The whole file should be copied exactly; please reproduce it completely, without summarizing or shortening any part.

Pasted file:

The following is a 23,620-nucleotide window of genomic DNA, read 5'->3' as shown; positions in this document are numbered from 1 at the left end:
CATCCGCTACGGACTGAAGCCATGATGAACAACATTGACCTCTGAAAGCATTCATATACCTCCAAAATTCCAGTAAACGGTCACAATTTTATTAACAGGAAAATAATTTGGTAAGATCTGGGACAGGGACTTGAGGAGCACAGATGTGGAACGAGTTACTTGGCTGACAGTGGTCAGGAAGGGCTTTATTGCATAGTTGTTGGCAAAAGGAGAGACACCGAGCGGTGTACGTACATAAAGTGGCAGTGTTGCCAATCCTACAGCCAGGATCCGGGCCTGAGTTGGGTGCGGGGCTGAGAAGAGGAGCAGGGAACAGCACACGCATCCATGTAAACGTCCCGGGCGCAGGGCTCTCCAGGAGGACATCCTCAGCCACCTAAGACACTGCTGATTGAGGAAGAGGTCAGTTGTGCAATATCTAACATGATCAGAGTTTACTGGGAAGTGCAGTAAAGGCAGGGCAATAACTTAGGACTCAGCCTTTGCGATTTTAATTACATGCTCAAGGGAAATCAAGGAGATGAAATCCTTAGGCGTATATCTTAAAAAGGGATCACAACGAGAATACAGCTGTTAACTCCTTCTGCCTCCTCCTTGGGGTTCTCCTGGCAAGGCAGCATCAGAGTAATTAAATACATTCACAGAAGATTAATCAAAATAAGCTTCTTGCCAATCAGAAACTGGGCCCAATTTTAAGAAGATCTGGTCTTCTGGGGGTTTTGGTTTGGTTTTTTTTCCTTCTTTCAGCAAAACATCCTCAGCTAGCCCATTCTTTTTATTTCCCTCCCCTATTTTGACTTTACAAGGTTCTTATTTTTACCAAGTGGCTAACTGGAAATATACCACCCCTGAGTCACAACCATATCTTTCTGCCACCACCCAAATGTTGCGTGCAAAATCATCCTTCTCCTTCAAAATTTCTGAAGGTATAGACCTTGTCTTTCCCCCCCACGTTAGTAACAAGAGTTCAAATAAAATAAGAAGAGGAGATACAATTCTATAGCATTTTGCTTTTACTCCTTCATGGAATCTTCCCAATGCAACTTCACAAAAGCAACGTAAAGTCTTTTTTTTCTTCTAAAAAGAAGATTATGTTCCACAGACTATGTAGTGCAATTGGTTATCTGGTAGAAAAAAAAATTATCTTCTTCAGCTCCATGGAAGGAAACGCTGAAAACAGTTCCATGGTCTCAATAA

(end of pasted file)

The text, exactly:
The following is a 23,620-nucleotide window of genomic DNA, read 5'->3' as shown; positions in this document are numbered from 1 at the left end:
CATCCGCTACGGACTGAAGCCATGATGAACAACATTGACCTCTGAAAGCATTCATATACCTCCAAAATTCCAGTAAACGGTCACAATTTTATTAACAGGAAAATAATTTGGTAAGATCTGGGACAGGGACTTGAGGAGCACAGATGTGGAACGAGTTACTTGGCTGACAGTGGTCAGGAAGGGCTTTATTGCATAGTTGTTGGCAAAAGGAGAGACACCGAGCGGTGTACGTACATAAAGTGGCAGTGTTGCCAATCCTACAGCCAGGATCCGGGCCTGAGTTGGGTGCGGGGCTGAGAAGAGGAGCAGGGAACAGCACACGCATCCATGTAAACGTCCCGGGCGCAGGGCTCTCCAGGAGGACATCCTCAGCCACCTAAGACACTGCTGATTGAGGAAGAGGTCAGTTGTGCAATATCTAACATGATCAGAGTTTACTGGGAAGTGCAGTAAAGGCAGGGCAATAACTTAGGACTCAGCCTTTGCGATTTTAATTACATGCTCAAGGGAAATCAAGGAGATGAAATCCTTAGGCGTATATCTTAAAAAGGGATCACAACGAGAATACAGCTGTTAACTCCTTCTGCCTCCTCCTTGGGGTTCTCCTGGCAAGGCAGCATCAGAGTAATTAAATACATTCACAGAAGATTAATCAAAATAAGCTTCTTGCCAATCAGAAACTGGGCCCAATTTTAAGAAGATCTGGTCTTCTGGGGGTTTTGGTTTGGTTTTTTTTCCTTCTTTCAGCAAAACATCCTCAGCTAGCCCATTCTTTTTATTTCCCTCCCCTATTTTGACTTTACAAGGTTCTTATTTTTACCAAGTGGCTAACTGGAAATATACCACCCCTGAGTCACAACCATATCTTTCTGCCACCACCCAAATGTTGCGTGCAAAATCATCCTTCTCCTTCAAAATTTCTGAAGGTATAGACCTTGTCTTTCCCCCCCACGTTAGTAACAAGAGTTCAAATAAAATAAGAAGAGGAGATACAATTCTATAGCATTTTGCTTTTACTCCTTCATGGAATCTTCCCAATGCAACTTCACAAAAGCAACGTAAAGTCTTTTTTTTCTTCTAAAAAGAAGATTATGTTCCACAGACTATGTAGTGCAATTGGTTATCTGGTAGAAAAAAAAATTATCTTCTTCAGCTCCATGGAAGGAAACGCTGAAAACAGTTCCATGGTCTCAATAA